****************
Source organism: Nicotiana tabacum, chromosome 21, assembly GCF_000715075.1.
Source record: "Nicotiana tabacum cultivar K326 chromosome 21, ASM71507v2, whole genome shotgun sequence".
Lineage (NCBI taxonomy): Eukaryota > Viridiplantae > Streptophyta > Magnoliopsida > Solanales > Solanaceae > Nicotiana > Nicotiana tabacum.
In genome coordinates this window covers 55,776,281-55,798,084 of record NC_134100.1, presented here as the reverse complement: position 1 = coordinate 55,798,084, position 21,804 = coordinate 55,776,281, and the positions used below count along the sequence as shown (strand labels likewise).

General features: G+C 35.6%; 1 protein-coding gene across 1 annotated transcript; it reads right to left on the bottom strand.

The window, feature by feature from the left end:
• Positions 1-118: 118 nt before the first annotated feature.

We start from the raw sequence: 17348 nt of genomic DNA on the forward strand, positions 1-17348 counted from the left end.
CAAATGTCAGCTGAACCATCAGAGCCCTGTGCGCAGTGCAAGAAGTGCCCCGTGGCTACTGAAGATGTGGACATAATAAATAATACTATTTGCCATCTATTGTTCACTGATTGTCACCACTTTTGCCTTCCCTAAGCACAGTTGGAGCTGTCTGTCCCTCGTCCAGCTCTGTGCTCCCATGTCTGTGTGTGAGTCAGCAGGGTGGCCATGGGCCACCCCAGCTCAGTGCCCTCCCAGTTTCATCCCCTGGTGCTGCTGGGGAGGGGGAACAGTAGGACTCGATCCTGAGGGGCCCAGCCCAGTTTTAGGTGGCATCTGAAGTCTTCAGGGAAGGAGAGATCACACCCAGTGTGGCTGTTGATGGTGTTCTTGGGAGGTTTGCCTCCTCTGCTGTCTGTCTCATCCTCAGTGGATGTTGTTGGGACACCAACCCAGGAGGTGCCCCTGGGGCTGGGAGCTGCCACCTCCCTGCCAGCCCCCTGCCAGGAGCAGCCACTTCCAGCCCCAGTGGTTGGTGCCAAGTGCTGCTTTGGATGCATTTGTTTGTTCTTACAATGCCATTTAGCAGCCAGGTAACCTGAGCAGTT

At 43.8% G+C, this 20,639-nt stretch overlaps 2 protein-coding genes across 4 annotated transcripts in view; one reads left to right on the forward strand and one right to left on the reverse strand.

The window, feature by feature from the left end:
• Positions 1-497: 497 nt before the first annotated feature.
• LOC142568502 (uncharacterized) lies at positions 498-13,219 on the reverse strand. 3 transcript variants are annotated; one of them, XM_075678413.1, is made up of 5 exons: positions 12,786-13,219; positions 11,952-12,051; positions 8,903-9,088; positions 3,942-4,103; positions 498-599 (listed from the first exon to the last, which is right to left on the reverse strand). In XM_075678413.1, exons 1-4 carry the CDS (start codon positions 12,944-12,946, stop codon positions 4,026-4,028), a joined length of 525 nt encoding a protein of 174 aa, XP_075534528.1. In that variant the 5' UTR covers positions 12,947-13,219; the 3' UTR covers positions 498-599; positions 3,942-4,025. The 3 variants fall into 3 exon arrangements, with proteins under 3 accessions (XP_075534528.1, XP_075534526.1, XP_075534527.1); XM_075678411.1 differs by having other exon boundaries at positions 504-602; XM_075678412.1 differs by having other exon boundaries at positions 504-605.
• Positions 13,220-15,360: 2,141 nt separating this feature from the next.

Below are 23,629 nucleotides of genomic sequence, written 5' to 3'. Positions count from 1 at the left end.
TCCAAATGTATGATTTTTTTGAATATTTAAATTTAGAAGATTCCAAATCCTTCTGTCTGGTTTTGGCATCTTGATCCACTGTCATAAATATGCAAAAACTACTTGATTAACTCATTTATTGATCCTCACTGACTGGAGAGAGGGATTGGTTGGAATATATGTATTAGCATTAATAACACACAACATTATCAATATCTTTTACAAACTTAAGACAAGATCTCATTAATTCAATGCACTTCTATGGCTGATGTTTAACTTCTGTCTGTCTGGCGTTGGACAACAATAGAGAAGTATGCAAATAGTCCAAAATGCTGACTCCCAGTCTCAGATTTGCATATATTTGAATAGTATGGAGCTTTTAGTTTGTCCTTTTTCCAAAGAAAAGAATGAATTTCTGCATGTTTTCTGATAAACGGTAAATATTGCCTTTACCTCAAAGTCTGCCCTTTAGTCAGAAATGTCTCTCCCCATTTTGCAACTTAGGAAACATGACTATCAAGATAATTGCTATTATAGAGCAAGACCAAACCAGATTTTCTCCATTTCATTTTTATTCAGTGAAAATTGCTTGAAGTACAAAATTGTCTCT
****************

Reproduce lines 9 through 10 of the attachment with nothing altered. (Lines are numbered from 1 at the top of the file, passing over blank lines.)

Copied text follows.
CAAATGTCAGCTGAACCATCAGAGCCCTGTGCGCAGTGCAAGAAGTGCCCCGTGGCTACTGAAGATGTGGACATAATAAATAATACTATTTGCCATCTATTGTTCACTGATTGTCACCACTTTTGCCTTCCCTAAGCACAGTTGGAGCTGTCTGTCCCTCGTCCAGCTCTGTGCTCCCATGTCTGTGTGTGAGTCAGCAGGGTGGCCATGGGCCACCCCAGCTCAGTGCCCTCCCAGTTTCATCCCCTGGTGCTGCTGGGGAGGGGGAACAGTAGGACTCGATCCTGAGGGGCCCAGCCCAGTTTTAGGTGGCATCTGAAGTCTTCAGGGAAGGAGAGATCACACCCAGTGTGGCTGTTGATGGTGTTCTTGGGAGGTTTGCCTCCTCTGCTGTCTGTCTCATCCTCAGTGGATGTTGTTGGGACACCAACCCAGGAGGTGCCCCTGGGGCTGGGAGCTGCCACCTCCCTGCCAGCCCCCTGCCAGGAGCAGCCACTTCCAGCCCCAGTGGTTGGTGCCAAGTGCTGCTTTGGATGCATTTGTTTGTTCTTACAATGCCATTTAGCAGCCAGGTAACCTGAGCAGTT

At 43.8% G+C, this 20,639-nt stretch overlaps 2 protein-coding genes across 4 annotated transcripts in view; one reads left to right on the forward strand and one right to left on the reverse strand.